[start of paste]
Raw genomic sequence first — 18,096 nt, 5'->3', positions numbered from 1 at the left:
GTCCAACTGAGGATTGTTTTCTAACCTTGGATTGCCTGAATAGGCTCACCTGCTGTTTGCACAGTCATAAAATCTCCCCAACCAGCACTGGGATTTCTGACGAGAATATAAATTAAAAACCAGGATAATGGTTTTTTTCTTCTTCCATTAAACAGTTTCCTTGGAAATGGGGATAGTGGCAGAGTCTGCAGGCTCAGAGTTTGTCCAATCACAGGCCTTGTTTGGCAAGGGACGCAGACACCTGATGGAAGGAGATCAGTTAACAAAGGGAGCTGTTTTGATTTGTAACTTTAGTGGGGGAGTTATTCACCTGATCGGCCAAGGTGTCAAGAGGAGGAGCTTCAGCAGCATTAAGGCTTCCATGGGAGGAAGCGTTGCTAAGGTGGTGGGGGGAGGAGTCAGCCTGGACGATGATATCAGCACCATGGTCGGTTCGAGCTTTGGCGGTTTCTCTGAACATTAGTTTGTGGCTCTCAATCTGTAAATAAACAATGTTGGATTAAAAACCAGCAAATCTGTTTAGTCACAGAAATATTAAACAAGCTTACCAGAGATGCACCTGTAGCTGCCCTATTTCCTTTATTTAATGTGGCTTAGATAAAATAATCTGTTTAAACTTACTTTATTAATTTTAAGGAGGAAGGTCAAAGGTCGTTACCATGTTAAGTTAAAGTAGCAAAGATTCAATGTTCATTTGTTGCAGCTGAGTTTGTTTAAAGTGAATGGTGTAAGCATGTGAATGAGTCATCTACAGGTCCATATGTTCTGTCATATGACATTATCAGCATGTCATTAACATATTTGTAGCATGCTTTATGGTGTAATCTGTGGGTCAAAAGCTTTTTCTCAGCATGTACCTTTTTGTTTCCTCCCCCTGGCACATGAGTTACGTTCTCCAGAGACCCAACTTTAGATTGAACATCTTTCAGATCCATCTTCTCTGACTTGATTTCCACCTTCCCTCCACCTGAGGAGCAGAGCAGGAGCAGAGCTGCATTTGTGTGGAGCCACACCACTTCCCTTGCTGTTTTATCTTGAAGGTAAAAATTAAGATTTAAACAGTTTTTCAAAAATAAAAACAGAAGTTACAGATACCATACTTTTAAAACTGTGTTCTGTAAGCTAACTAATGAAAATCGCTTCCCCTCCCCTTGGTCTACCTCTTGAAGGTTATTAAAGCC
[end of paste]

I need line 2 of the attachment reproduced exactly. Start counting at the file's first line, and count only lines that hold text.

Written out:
GTCCAACTGAGGATTGTTTTCTAACCTTGGATTGCCTGAATAGGCTCACCTGCTGTTTGCACAGTCATAAAATCTCCCCAACCAGCACTGGGATTTCTGACGAGAATATAAATTAAAAACCAGGATAATGGTTTTTTTCTTCTTCCATTAAACAGTTTCCTTGGAAATGGGGATAGTGGCAGAGTCTGCAGGCTCAGAGTTTGTCCAATCACAGGCCTTGTTTGGCAAGGGACGCAGACACCTGATGGAAGGAGATCAGTTAACAAAGGGAGCTGTTTTGATTTGTAACTTTAGTGGGGGAGTTATTCACCTGATCGGCCAAGGTGTCAAGAGGAGGAGCTTCAGCAGCATTAAGGCTTCCATGGGAGGAAGCGTTGCTAAGGTGGTGGGGGGAGGAGTCAGCCTGGACGATGATATCAGCACCATGGTCGGTTCGAGCTTTGGCGGTTTCTCTGAACATTAGTTTGTGGCTCTCAATCTGTAAATAAACAATGTTGGATTAAAAACCAGCAAATCTGTTTAGTCACAGAAATATTAAACAAGCTTACCAGAGATGCACCTGTAGCTGCCCTATTTCCTTTATTTAATGTGGCTTAGATAAAATAATCTGTTTAAACTTACTTTATTAATTTTAAGGAGGAAGGTCAAAGGTCGTTACCATGTTAAGTTAAAGTAGCAAAGATTCAATGTTCATTTGTTGCAGCTGAGTTTGTTTAAAGTGAATGGTGTAAGCATGTGAATGAGTCATCTACAGGTCCATATGTTCTGTCATATGACATTATCAGCATGTCATTAACATATTTGTAGCATGCTTTATGGTGTAATCTGTGGGTCAAAAGCTTTTTCTCAGCATGTACCTTTTTGTTTCCTCCCCCTGGCACATGAGTTACGTTCTCCAGAGACCCAACTTTAGATTGAACATCTTTCAGATCCATCTTCTCTGACTTGATTTCCACCTTCCCTCCACCTGAGGAGCAGAGCAGGAGCAGAGCTGCATTTGTGTGGAGCCACACCACTTCCCTTGCTGTTTTATCTTGAAGGTAAAAATTAAGATTTAAACAGTTTTTCAAAAATAAAAACAGAAGTTACAGATACCATACTTTTAAAACTGTGTTCTGTAAGCTAACTAATGAAAATCGCTTCCCCTCCCCTTGGTCTACCTCTTGAAGGTTATTAAAGCC